“The straight 2013 Bandol Cuvee Classique from Tempier is a winner. Made from 74% Mourvèdre, 14% Grenache, 9% Cinsault, 3% Carignan and a splash of Syrah, this beauty is loaded with wild, gamey notes of blackberries, raspberries, wild herbs, olive and underbrush. Medium-bodied, silky and polished, with terrific purity of fruit, it’s ideal for drinking over the coming 7-8 years, and I’m sure will keep for longer. Drink: 2016-2024. 91 points
Easily the most widely recognized estate in Bandol, Domaine Tempier has been run by the Peyraud family since 1936. Today, with the passing of Lucien Peyraud in 1996 and the retirement of sons Francois and Jean-Marie, the estate is run by the tall, energetic and talented Daniel Ravier—who speaks with a refreshing honesty and humility. Looking at the reds, the estate fashions four cuvees, a classic Bandol from a mix of terroirs, and three single vineyards—La Migoua, La Tourtine and Cabassaou. Lying outside the village of Le Beausset, the La Migoua vineyard is the highest elevation site of the three and sits at 270 meters above sea level; it consists of diverse clay and limestone soils. Possessing the smallest amount of Mourvèdre (~55%) and the most Grenache, this cuvee is always slightly less powerful and rich than the other two single vineyards, yet is always the most perfumed and complex. The La Tourtine parcel lies at a slightly lower elevation, in the Castellet region, and is more homogeneously clay soils. This parcel yields a powerful, rich, concentrated and surprisingly polished Bandol that has the fruit and texture to impress in its youth, yet the concentration to age beautifully. The smallest parcel is the Cabassaou, which lies below the Tourtine parcel in a more sheltered, warmer terroir. This cuvee has the highest percentage of Mourvèdre (upwards of 95%), as well as some of the oldest vines of the estate. It shares similarities to the Tourtine cuvee and is a rich, powerful, seriously impressive wine that every wine lover should taste once (preferably more) in their life.”
Jeb Dunnuck, Wine Advocate (225)
Barely one hour’s drive from Marseille, I can already picture those brightly-coloured sails bobbing up and down on an azure sea. This is Bandol AOC, created in 1941 and made up of a cluster of five small villages, centred around the eponymous picturesque fishing port overlooking the Mediterranean. One of these villages, the mediaeval Le Castellet, is where Tempier is based; an estate which has acquired almost mythical status (thanks in some measure to Kermit Lynch and Richard Olney).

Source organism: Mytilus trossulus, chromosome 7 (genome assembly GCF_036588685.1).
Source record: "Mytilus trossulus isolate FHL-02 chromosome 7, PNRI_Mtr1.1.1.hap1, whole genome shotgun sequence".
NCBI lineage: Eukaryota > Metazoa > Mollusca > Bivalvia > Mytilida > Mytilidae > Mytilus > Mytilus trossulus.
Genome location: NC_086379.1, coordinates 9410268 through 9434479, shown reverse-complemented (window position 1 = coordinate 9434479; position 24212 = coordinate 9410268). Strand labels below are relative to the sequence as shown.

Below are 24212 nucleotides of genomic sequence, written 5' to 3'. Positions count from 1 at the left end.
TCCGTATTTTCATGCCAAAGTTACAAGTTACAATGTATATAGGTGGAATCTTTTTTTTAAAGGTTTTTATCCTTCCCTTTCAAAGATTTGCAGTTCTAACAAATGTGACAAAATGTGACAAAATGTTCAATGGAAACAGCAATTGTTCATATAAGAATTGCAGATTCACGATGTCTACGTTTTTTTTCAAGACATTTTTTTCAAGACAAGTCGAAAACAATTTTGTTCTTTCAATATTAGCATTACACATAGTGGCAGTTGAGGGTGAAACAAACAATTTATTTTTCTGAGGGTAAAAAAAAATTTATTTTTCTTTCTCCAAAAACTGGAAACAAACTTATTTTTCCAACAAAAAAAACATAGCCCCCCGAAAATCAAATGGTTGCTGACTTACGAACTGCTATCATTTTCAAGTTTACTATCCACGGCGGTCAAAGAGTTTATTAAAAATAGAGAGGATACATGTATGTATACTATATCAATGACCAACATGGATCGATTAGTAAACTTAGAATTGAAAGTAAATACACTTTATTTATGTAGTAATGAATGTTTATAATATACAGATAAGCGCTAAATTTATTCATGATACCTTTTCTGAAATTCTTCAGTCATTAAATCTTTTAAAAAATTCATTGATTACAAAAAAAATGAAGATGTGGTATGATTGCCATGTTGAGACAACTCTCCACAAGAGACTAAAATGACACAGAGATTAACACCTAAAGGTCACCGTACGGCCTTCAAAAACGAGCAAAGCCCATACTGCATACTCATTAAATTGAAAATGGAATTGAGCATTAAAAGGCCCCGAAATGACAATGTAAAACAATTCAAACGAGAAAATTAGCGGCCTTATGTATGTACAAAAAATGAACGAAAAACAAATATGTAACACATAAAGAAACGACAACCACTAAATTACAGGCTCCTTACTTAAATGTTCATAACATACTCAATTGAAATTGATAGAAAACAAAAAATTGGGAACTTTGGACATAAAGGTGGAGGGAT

First, a few words about this appellation which many rank as one of the world’s great wine regions. This is in large measure due to the fact that the dominant red grape variety, Mourvedre, reaches the height of its expression in these predominantly clay/limestone soils, despite, or perhaps because of having to contend with the mistral, intense heat and an average rainfall of less than twenty inches per year.
As all too often in the wine world, size is not always everything: Domaine Tempier extends to roughly 30 hectares with 28 devoted to the red varieties (Mourvedre, Cinsault, Grenache, Carignan and Syrah) and the rest to white. In fact, of the 120,000 bottles produced annually, 68% are red, 29% rose and only 3% white. Although centred on Le Castellet, the Tempier vineyards are spread over the three communes of Le Castellet, Le Beausset and La Cadiere, which is why the three single vineyard cuvees are so different in character.
The full range from Tempier comprises an estate red blend, Cuvee Classique as well as three single vineyard reds, La Tourtine, Cabassaou and La Migoua, the famous rose and an estate white. The Cuvee Classique is basically 70-75% Mourvedre, 2% Carignan with the balance of Grenache and Cinsault. La Tourtine is made from 40-year-old vines grown on a south-facing hillside in the village of Le Castellet. This particular site has tended to produce wines which, though powerfully tannic, are perfectly balanced by an opulent fruit character. Cabassaou is a sub-plot in the lower part of La Tourtine which is sheltered from the mistral by the headland of Le Castellet and, since it faces SSW, is blessed with the maximum amount of sunshine. These factors thus create the optimal ripeness in which Mourvedre truly thrives. Cabassaou is made from 50-year-old vines, the blend being typically 95% Mourvedre, 4% Syrah and 1% Cinsault. This cuvee is generally regarded as the top wine from this estate, having perfectly balanced intensity and rich, long-lasting fruit flavours. The third single vineyard cuvee from this domaine, La Migoua, comes from a vineyard on the southern face of Le Beausset, at an altitude of 200-270 metres above sea level. The soils here are of different composition – chalk and clay and this is where the Cinsault finds its natural home. This cuvee is generally composed of 50-65% Mourvedre, with the balance mainly Cinsault and a dash of Syrah.